GLOBAL IMPACT OF CLIMATE CHANGE
The Earth’s air, water and land are all linked to the climate. Any small increase in global average temperature over an extended period can trigger a chain reaction of climatic change around the world. Less rain can lead to drought, while too much rain can lead to flooding. More hot days during the year can dry up crops and affect people, plants and animals. In many places, people will struggle to cope with the changing environment.
According to the Intergovernmental Panel on Climate Change (IPCC) Fifth Assessment Report (AR5), world temperatures could rise by between 0.3°C and 4.8°C this century, leading to an expected rise in sea levels between 0.26 m and 0.98 m. In Southeast Asia, the temperature is forecast to rise between 3°C and 5°C, with sea levels rising between 0.4 m and 0.6 m.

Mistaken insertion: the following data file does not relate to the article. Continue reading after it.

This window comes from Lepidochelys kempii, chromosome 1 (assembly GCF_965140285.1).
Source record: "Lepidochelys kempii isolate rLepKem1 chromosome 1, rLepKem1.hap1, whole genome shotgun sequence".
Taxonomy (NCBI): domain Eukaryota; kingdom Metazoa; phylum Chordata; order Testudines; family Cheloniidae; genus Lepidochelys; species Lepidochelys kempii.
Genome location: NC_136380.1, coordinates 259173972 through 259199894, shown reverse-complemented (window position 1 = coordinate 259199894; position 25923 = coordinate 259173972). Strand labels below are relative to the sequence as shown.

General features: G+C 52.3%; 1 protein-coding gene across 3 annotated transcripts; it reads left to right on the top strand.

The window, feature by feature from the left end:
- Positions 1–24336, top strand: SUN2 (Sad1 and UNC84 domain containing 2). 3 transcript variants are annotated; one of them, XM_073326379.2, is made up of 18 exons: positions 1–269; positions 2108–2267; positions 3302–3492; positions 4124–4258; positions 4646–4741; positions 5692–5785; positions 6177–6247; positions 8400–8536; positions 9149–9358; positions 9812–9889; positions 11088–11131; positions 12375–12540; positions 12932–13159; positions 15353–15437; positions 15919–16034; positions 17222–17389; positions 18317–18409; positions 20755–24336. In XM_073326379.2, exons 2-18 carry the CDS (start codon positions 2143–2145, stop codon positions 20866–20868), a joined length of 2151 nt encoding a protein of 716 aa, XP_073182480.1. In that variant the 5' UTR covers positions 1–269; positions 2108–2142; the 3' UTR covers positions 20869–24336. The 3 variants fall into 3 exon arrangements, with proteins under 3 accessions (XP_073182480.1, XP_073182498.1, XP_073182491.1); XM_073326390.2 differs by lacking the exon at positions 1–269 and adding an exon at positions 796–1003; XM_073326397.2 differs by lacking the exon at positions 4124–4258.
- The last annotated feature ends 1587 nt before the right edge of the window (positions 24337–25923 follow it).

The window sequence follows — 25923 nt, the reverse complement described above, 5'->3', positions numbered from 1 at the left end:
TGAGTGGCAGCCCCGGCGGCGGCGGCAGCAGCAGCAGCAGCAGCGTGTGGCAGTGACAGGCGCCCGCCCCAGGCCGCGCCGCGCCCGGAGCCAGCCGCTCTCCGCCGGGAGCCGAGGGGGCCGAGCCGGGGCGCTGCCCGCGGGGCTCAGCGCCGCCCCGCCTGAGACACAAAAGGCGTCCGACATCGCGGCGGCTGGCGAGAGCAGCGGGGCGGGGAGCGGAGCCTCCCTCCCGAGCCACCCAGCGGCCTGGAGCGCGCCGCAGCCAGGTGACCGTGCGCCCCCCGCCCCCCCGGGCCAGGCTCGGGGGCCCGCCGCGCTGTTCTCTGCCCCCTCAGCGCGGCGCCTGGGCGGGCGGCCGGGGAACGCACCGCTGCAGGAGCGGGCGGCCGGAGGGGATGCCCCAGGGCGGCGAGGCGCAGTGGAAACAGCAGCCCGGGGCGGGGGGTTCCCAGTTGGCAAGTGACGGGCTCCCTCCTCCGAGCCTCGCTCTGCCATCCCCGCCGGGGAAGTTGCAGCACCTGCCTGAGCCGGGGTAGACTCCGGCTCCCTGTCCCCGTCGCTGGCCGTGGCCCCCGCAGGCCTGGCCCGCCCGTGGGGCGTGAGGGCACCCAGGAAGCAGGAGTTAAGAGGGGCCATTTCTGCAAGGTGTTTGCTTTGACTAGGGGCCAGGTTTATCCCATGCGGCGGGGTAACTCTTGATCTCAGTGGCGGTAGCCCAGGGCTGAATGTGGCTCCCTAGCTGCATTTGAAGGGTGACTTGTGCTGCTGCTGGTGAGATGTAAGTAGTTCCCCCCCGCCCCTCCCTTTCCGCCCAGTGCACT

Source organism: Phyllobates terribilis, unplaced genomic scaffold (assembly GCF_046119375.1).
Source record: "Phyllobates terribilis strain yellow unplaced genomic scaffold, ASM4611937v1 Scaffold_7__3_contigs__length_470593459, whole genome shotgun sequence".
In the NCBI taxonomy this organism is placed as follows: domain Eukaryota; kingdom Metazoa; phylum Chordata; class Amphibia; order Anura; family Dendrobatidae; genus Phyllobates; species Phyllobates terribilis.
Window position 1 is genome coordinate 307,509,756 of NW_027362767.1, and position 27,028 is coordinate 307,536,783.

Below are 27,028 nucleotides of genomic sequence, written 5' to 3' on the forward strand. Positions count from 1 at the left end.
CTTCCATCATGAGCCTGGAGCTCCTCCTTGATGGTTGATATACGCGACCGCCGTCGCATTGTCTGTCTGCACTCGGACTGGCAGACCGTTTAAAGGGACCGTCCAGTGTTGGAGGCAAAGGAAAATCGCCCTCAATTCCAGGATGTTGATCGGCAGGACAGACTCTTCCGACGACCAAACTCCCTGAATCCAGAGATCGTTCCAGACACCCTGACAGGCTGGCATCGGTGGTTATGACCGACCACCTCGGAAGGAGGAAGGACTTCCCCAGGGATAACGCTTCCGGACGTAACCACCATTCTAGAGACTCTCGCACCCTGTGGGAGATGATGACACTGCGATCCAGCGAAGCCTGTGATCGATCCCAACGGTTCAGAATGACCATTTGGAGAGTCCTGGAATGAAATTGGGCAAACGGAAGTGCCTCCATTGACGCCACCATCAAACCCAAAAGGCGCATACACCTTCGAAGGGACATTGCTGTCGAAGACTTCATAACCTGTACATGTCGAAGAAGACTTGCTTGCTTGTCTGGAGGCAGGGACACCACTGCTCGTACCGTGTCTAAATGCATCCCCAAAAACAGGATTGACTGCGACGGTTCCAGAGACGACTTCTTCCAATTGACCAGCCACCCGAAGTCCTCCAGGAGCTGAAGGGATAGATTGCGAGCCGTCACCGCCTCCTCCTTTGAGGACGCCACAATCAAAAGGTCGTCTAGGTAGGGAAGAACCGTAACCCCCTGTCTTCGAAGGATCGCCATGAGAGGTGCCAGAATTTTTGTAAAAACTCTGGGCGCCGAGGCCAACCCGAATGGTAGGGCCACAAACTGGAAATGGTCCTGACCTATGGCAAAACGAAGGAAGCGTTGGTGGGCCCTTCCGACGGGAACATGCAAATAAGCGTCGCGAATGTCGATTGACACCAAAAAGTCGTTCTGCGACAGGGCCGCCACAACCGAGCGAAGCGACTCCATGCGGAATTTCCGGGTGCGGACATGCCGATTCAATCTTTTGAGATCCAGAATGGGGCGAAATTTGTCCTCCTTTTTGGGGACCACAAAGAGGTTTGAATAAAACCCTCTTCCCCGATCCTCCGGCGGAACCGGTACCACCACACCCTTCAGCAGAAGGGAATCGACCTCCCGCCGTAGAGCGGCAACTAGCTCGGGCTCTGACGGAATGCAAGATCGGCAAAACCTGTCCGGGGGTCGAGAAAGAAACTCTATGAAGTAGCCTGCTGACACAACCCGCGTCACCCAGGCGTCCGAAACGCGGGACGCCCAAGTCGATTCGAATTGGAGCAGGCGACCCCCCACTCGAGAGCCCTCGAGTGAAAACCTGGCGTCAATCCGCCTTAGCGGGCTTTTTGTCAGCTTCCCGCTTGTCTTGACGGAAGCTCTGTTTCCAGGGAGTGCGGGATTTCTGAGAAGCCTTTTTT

Higher temperatures can lead to more ice and snow melting in the summer, leading to flash floods.
While a localised temperature change of 2°C or 3°C may not seem serious, it has grave consequences on a global scale because this temperature increase directly impacts the sustainability of water, food supplies, ecosystems, coastal stability and public health.
The following diagram summarises the environmental impact created by an increase in the global average annual temperature :